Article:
From its purple mountains to amber meadows, the Greater Yellowstone Area is home to 67 different mammal species including grizzlies, bison, gray wolf, elk, pronghorn, bighorn sheep, mountain goat and mountain lion, claiming the largest concentration of mammals of any national park in the lower 48 states.

But the remote Rocky Mountains that are part of the Yellowstone area are under siege by the twin threats of mountain pine beetles and an exotic blister rust that attack high-elevation pines, both fueled by the trend towards warmer winters tied to climate change. These pines, including whitebark pine and limber pine, are the key to sustaining high-elevation ecosystems that are essential to preserving snow pack and acting as nurse trees that create habitat for other tree species.

In addition, whitebark pine serves as a vital food source to grizzly bears, with seeds that offer as much fat as a stick of butter, making them important to survival for winter hibernation, and to keeping the bears in the wildland forests instead of human neighborhoods.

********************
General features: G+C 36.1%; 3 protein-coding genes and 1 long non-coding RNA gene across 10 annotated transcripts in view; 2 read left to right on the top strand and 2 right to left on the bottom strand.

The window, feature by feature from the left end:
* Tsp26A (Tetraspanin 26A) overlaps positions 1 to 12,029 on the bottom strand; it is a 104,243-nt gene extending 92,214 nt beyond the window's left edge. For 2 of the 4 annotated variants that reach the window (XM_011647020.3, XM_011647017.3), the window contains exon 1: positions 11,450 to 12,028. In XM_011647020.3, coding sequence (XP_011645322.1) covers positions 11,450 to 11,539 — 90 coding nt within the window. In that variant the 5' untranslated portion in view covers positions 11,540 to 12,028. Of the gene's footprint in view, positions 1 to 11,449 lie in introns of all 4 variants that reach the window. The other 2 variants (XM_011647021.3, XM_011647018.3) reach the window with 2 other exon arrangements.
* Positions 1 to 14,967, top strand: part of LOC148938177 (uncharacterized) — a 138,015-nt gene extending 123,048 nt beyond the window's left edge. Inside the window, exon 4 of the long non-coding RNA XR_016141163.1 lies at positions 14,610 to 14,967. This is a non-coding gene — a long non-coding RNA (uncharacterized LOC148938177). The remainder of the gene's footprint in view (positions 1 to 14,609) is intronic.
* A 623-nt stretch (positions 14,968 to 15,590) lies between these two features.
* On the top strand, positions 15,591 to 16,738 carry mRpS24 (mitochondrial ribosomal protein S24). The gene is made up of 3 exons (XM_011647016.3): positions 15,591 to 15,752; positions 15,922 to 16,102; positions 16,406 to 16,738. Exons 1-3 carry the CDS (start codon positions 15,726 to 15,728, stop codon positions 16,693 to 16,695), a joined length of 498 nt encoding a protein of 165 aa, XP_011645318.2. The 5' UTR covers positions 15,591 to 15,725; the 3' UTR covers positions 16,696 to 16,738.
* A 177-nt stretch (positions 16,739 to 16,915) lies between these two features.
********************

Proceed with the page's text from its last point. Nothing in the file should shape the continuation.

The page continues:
In 1999, American Forests joined the battle to overpower the pestilence, and in 2013, brought together partners in Yellowstone to research, develop and implement solutions. From creating pheromone patches that fool pine beetles into thinking a tree is already occupied, to cone collection and cultivation of blister rust disease-resistant seedlings, the efforts are making headway against a virulent epidemic. Over this time, American Forests has planted 300,000 whitebark pine trees across the tree’s range.

The stakes are high. These mountains are the source of water for 16 states, including California’s rich agricultural fields that grow produce for much of our country. Yellowstone stands as a powerful example of how critical forests are to the health and well-being of a cascade of creatures, including us humans.

American Forests is working to restore forests that are critical habitat to threatened and endangered species such as the grizzly bear.